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Given the REST-ful web service

/product/{product-id}

that returns Product XML documents of the Content-Type

x-esvc/product+xml

I also need to support

x-esvc/prices+xml

(x-esvc is a custom MIME type; product and prices are two subtypes and +xml is a hint that it is an XML based format as per RFC 3023)

The question is whether this second format should be have its own web service

/prices/{product-id}

... or whether I should use content negotiation and the Accept HTTP header to differentiate between the two formats in the existing product web service?

Please note that there is only one real entity involved (Product) and that "prices" is a list of dependent objects in OO terms. The same identifier can, however, be used in both cases.

Another way to formulate the issue is whether "prices" could be considered a different representation of the same resource or if it should be considered another resource given that the information is different?

I do know that content negotiation is typically used to differentiate between different technical formats like JPG and PNG for the same image; i.e. the information is the same but the format is different. In this case content negotiation would be used to differentiate between different information for the same entity.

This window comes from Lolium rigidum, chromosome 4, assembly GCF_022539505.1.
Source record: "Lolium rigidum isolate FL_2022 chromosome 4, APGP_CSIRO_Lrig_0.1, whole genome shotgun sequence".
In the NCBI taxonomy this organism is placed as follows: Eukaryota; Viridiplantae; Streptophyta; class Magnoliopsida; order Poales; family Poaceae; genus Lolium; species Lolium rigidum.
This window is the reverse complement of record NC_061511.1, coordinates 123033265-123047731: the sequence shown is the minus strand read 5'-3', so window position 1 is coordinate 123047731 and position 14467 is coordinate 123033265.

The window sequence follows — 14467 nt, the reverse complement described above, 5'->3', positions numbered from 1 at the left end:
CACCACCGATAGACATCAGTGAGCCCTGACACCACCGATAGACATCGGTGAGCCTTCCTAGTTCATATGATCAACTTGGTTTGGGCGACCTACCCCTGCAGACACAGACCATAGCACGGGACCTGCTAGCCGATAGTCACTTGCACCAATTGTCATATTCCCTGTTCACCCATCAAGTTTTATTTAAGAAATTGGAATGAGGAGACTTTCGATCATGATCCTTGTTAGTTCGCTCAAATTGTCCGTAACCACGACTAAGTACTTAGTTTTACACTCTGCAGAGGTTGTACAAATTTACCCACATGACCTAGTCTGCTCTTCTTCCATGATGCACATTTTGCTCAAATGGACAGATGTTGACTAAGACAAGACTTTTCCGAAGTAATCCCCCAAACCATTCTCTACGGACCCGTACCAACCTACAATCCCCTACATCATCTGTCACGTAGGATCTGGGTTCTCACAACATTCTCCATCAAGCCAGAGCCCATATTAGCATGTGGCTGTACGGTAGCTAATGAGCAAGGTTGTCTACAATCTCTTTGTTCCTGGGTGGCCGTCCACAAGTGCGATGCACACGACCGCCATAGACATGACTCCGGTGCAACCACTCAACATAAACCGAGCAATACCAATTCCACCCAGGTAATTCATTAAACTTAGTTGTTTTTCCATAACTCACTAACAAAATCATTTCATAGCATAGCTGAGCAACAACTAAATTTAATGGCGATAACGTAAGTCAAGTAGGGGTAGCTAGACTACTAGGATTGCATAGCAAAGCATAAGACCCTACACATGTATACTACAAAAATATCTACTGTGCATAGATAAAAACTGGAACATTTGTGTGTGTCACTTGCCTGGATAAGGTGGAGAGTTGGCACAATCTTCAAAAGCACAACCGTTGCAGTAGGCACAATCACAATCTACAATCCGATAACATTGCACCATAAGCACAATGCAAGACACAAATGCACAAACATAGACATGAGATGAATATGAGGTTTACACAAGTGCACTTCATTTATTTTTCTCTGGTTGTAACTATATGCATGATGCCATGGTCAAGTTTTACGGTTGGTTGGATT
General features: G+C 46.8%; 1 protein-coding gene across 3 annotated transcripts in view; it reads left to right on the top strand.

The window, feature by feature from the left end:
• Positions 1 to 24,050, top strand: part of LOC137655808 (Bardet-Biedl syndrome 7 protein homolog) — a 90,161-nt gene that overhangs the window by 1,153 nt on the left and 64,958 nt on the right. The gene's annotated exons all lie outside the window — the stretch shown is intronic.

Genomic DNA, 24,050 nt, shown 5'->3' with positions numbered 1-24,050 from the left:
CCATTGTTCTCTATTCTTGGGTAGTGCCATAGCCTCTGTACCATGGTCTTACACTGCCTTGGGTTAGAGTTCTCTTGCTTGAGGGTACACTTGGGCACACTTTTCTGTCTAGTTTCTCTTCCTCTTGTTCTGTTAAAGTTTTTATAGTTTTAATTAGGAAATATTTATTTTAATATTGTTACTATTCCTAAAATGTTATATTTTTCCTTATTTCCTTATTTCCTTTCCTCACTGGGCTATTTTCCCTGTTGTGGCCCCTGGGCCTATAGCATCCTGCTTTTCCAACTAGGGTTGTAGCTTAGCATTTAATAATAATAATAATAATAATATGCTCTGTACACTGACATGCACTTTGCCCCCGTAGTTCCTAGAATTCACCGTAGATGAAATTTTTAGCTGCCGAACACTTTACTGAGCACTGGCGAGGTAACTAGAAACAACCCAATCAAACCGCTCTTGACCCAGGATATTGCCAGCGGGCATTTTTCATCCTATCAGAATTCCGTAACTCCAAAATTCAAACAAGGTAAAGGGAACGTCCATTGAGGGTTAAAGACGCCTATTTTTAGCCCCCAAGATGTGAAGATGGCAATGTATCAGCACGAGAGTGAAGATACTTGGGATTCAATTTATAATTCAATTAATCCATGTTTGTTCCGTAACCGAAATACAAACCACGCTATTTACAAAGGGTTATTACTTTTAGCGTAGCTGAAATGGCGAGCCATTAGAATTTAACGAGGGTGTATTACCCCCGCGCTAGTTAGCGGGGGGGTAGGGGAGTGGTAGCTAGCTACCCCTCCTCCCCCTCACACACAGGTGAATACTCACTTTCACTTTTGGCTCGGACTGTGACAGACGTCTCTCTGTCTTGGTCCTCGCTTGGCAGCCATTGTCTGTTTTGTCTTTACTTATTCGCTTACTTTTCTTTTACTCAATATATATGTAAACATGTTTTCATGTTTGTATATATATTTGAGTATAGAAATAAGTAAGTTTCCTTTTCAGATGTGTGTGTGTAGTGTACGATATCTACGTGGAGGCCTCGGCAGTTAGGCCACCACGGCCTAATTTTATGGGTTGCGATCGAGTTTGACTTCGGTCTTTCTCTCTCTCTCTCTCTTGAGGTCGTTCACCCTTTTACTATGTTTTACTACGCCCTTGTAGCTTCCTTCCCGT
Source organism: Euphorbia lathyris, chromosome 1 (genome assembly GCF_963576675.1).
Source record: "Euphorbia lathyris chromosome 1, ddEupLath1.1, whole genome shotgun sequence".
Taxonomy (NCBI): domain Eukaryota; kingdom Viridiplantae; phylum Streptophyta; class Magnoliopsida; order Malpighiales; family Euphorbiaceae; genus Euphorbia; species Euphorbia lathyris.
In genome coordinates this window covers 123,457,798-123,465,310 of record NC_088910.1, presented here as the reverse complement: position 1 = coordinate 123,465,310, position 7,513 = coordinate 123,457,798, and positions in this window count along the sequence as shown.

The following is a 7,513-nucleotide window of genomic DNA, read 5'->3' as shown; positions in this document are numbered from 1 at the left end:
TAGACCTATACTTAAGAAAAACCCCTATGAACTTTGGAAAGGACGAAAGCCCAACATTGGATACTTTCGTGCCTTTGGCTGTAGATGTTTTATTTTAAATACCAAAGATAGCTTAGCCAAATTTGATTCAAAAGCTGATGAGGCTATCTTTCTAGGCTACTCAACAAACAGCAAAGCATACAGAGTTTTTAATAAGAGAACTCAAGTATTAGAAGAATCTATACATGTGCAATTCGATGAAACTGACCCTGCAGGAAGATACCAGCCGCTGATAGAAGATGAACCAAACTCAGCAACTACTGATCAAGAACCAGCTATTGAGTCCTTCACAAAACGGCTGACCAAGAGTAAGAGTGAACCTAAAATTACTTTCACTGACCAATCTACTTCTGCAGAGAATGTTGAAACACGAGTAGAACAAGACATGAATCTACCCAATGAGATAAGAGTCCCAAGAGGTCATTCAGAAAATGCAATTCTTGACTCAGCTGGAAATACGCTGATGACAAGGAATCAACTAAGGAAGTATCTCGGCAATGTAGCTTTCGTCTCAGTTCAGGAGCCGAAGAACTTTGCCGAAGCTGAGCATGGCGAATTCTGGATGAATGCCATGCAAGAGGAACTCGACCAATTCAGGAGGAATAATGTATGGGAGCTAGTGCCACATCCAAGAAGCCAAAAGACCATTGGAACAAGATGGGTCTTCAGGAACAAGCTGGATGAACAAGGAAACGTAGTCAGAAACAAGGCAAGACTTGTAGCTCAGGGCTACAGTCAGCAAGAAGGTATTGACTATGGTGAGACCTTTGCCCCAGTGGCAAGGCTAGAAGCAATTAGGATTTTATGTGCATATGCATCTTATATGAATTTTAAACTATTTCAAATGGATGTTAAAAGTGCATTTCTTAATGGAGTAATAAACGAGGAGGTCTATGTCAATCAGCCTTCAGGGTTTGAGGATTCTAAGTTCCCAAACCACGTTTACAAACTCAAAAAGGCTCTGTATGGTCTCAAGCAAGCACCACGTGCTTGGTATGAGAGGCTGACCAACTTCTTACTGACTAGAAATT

Would this be a valid use of Content Negotiation and the Accept HTTP header in a REST-ful web service?

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1 Answer 1

up vote 0 down vote accepted

i'd favor different web services. it simplifies the use by any consumer as the request can be expressed completely by specifying the url alone. this might be irrelevant at the current stage of your project but might change as it evolves - it's easier to assemble and maintain web service calls without having to fiddle around with request headers.

if you don't need/want this separation server-side you can still unify the two url locations by directives in your web server configuration.

operating the web service might also become easier: think load balancing and maintenance downtime.

depending on your project's scale, your mileage may vary. for some in-house PoC you probably best cling to what you have.

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I ended up with the same conclusion, using different web services is better. Actually I now believe the entity and resource concepts should be kept separate, i.e. we can have multiple resources for the same entity and all resources should have their own, unique URI although they all refer to the same entity. –  Christoffer Soop Jan 3 '14 at 23:30

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